I’d heard about the place a few times, from a few people. They all said it was outrageously expensive, that the women were old and ugly, and that the entire enterprise was doomed to failure. None of them had actually been in, though. It’s outrageously expensive, you see…
The Thai door girl who greeted us spoke great English, and invited us to take a look inside before we decided whether we wanted to commit, which was another nice touch. She told us that all the dancers are from Russia, but I’ve no idea how true that is. Certainly in similar bars in Pattaya, the dancers can come from any number of former Soviet states whose names all seem to end in “-stan”.
She then explained that our 500 baht entrance fees would include our first drink, and showed us the drinks prices in advance to make sure there’d be no unpleasant surprises later – all spirits were priced at 420 baht, while Singha, Heineken and San Miguel were around 350-380, with Corona at 420.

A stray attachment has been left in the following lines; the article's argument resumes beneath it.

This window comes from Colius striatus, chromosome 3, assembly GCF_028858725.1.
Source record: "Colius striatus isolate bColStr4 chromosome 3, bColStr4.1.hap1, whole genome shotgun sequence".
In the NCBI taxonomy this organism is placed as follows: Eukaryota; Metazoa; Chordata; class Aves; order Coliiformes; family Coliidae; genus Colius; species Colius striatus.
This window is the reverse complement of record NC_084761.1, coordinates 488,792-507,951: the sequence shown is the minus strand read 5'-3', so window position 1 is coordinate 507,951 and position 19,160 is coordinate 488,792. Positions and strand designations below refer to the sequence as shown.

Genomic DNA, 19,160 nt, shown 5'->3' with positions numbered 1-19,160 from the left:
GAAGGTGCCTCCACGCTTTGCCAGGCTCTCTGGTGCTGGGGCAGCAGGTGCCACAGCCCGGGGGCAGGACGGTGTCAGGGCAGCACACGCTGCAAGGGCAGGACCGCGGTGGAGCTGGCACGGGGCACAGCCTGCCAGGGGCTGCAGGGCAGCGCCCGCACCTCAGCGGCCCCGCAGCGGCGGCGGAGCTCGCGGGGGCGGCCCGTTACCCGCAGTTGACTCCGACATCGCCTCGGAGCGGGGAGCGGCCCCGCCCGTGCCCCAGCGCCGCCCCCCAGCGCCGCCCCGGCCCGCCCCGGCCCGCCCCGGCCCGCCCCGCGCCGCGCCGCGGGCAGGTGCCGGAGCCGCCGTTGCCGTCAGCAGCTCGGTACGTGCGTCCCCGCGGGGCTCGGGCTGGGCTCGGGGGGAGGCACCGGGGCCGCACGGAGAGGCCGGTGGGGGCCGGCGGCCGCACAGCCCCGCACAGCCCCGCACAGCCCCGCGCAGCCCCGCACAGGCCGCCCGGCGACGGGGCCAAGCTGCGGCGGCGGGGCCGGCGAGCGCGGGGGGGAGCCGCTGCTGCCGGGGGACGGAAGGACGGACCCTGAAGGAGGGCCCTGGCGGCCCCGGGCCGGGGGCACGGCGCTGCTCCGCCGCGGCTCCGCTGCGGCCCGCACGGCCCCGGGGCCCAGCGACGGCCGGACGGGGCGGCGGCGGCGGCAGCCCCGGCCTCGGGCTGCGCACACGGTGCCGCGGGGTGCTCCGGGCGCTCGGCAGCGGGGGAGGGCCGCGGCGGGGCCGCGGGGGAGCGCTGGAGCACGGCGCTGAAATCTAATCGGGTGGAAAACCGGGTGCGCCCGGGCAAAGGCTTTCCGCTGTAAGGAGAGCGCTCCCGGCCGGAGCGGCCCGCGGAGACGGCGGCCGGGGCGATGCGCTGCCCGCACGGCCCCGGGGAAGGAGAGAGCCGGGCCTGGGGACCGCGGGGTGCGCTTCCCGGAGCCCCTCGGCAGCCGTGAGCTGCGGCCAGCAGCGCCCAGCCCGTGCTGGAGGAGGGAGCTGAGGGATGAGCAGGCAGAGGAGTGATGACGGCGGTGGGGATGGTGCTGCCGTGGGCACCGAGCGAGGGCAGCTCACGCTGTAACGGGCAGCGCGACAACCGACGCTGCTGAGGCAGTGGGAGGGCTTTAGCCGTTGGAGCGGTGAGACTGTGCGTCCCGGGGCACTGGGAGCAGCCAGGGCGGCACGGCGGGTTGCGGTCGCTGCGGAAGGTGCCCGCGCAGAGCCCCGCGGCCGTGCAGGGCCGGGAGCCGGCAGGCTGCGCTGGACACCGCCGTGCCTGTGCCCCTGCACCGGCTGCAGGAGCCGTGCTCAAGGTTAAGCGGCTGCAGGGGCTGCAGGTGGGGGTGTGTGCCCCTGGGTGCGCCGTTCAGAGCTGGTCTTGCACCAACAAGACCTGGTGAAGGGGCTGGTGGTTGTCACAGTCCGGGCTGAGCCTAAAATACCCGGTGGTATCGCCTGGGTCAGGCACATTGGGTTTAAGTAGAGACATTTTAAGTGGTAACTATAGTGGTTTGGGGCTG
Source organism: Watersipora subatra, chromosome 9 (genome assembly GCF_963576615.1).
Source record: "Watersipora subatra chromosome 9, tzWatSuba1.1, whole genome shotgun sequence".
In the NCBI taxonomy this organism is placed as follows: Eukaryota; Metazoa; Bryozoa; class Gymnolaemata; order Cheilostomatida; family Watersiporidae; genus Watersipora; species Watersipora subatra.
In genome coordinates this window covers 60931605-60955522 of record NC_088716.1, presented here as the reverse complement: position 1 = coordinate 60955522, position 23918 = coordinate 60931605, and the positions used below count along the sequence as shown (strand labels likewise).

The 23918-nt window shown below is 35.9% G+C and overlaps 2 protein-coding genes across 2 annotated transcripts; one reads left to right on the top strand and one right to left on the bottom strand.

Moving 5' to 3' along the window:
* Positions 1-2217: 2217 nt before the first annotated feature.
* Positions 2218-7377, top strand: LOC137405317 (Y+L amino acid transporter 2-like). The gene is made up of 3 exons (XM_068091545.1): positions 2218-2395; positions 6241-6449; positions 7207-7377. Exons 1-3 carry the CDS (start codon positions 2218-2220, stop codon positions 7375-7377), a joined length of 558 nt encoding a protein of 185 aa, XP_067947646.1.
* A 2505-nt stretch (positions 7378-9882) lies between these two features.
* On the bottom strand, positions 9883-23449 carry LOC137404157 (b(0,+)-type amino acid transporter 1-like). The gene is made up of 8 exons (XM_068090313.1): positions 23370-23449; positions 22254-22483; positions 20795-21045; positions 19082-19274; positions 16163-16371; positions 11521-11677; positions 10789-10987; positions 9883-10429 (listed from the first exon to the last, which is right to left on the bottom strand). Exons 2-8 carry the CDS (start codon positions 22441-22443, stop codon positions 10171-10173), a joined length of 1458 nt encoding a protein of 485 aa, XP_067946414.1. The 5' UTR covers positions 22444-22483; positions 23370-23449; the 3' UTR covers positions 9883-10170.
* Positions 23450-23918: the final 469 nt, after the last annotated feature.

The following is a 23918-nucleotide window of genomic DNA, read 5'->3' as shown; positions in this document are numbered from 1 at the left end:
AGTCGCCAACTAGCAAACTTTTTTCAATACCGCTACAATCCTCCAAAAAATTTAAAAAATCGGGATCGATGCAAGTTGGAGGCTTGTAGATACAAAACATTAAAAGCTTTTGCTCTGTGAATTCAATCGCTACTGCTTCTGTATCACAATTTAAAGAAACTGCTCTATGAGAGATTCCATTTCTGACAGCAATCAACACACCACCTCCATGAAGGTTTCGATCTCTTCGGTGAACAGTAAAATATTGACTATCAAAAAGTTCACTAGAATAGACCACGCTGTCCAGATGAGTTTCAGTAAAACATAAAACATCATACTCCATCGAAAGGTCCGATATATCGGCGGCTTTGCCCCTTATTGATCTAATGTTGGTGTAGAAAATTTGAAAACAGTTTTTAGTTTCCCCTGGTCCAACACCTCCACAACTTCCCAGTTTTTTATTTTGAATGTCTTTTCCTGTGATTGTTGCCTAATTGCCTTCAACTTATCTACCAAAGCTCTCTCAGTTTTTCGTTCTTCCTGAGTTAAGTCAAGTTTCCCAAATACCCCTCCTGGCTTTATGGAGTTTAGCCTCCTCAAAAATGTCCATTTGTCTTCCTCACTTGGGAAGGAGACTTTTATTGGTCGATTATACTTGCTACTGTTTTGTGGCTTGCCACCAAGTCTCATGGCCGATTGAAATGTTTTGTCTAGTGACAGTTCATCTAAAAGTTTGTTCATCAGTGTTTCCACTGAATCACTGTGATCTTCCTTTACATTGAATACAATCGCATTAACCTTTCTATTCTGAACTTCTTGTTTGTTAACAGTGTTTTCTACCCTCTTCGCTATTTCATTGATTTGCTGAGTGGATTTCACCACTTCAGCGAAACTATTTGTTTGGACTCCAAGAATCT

She went on – the dancers appear one or two at a time on the main stage, but will also dance at your table for tips. The minimum tip, she told us with a stern look on her face, is 100 baht. Lady drinks are 600 baht.
We could see the stage and a few of the dancers from inside the door, and they were certainly a lot more attractive than I’d been expecting. A look and a nod from DW, and we took our seats by the stage.
Before I go on, an aside. There is a much-loved myth amongst Bangkok’s bitterer ex-pats which states that “all white women are fat and ugly”. This is, I hope we can all agree, not true. When these chaps say that “all white women are fat and ugly”, they actually mean “the only white women who are willing to talk to me are fat and ugly”. There is a difference.
Most of these women are white. Very few of them are fat or ugly. Okay? Good. Glad we cleared that up.